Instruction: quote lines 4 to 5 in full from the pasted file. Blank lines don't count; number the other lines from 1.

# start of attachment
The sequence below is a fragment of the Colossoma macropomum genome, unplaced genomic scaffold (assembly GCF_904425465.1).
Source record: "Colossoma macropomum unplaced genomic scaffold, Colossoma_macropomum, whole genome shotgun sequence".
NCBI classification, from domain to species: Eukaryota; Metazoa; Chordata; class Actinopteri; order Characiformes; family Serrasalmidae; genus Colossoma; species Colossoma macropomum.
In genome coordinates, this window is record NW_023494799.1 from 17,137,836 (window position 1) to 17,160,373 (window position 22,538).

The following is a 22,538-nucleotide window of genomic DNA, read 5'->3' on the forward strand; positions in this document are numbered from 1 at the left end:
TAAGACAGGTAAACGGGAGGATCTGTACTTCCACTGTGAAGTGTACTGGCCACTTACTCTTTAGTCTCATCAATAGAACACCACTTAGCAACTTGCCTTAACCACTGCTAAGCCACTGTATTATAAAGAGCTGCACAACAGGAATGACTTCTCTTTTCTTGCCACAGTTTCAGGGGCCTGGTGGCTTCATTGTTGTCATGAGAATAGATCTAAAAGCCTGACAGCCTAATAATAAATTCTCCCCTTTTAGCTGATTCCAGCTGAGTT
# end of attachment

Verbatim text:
In genome coordinates, this window is record NW_023494799.1 from 17,137,836 (window position 1) to 17,160,373 (window position 22,538).

The following is a 22,538-nucleotide window of genomic DNA, read 5'->3' on the forward strand; positions in this document are numbered from 1 at the left end: